What kind of car do you drive when you're not driving the 48?

I have a bunch of old cars that I've collected. My everyday car would be a Chevy Tahoe, but we also have a '68 Camaro, a Corvette my wife was given by Chevrolet, and a '51 Merc.

Who's faster on the highways, you or your wife?

Me, by far. My wife is very cautious.

Do you just go insane on the highway when you have to stay below 70?

[Laughs] As long as I'm passing someone, it doesn't matter if I'm running 5 or 55.

You met the president earlier this year. How did that go?

It was a great experience, it really was. Very few athletes have the chance to be brought into the White House. Winning the championship the last two years, this was my second time. It's really an honor and an eye-opening experience.

In what way?

You're there with The Man. You're in the Oval Office, walking through these historic halls, walking across the South Lawn -- it's really cool to be a part of it.

Did he put on that helmet you gave him?

No, the time we spent with him was rather brief. It was pretty quick. We really appreciated the time we had, but we didn't have the time to sit around and bench-race too much.

Eddie Van Halen once said that he didn't laugh at Spinal Tap, because he'd lived every bit of that movie in real life. Do you feel the same way about Talladega Nights?

No, no. [Laughs] I thought it was far from the truth, but extremely funny. Our sport is so corporate-driven, so to see some great spoofs on it was rather fun.

Kevin Harvick recently told us a story about signing a fan's birth certificate. What's the creepiest thing you've ever seen a fan do?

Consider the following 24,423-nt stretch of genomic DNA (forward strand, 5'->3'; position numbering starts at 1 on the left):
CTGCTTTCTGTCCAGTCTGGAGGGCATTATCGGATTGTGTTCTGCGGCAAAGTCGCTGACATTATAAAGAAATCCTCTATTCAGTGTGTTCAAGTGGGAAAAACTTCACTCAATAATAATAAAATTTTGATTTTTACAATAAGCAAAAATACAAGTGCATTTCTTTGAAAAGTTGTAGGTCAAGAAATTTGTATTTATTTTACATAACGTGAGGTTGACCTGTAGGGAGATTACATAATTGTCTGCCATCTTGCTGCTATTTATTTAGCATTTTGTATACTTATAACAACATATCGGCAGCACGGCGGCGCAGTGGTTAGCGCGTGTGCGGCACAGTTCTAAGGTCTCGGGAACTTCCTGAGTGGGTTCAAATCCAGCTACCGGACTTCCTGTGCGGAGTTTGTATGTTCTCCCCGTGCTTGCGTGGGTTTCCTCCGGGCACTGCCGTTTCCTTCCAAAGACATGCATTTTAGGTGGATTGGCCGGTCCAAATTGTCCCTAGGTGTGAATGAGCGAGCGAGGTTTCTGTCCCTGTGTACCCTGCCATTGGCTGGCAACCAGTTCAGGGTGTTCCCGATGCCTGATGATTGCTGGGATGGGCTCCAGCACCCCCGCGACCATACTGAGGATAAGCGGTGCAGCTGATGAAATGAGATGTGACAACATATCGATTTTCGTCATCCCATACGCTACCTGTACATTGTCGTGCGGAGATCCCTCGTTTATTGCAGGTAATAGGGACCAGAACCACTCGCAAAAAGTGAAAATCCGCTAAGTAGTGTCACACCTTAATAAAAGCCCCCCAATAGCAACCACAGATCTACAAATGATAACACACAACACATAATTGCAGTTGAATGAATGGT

I signed a woman's leg in Michigan one year. When she came back the next year, she'd had it tattooed on.


That one kind of scared me, to be honest.

One of my editors joked that I should conduct the entire interview like I thought you were former Cowboys coach Jimmy Johnson. So, what did you think of Emmitt Smith's performance on Dancing With The Stars?

[Laughs] You know, there's only been one or two episodes of that [mistaken identity.] He's apparently had a few things take place on his side, which I found interesting. Luckily, when he was in his prime as a coach versus when I came on the scene, there wasn't a whole lot of overlap.

Outside of NASCAR, what's your favorite sport?

I really enjoy the football season. Our season's winding down [when football starts], so I'm able to sit on the couch with the clicker and really relax.

Who's your team?

I lived in Wisconsin for a while, so I keep my eyes on the Packers. I grew up in San Diego, so there's the Chargers, but outside of that, I'm really kind of lame because I don't have a specific team I pull for. I've met a lot of athletes along the way, and  I look for my friends on the field to see who's having a good game.

Who are you close with?

Through my Gatorade relationship I know Peyton and Eli [Manning, of course]. I'm so proud of what they've accomplished. I'm a good friend of Jason Sehorn. He's trying to beat into me that I need to be a Giants fan. And out in San Diego, I've met Shawne Merriman a few times along the way.

Around here, we try to give drivers new nicknames. What's the best nickname you've ever had?

I've been very fortunate to dodge a nickname throughout my entire career. I've never had one.

Anybody ever called you Johnny?

No, I've not heard that one.

Okay, we're almost done, so let's talk about why you're in New York.

It's the Moonshot Challenge. Remember those commercials with Tiger on the moon hitting the ball? We're here with the winners from San Diego, Miami, New York, Chicago and Dallas, and we'll see who can hit the ball the farthest. And the greatest part is that $100,000 will be donated to the Tiger Woods Foundation.

Plus, it's a hot day in New York, so hydration is important.

[Note: Gatorade Tiger is now officially our favorite sports drink. Three cheers for Gatorade Tiger!]

Before we go, what's new with your own foundation?

Our focus is really on children. We've done things with the American Red Cross, Habitat for Humanity, and other great charities out there. We're focused on areas where my wife and I grew up, and the area where we live in Charlotte. We hope to keep it growing the rest of the year.

Great. Jimmie, I really appreciate your time today.

You got it.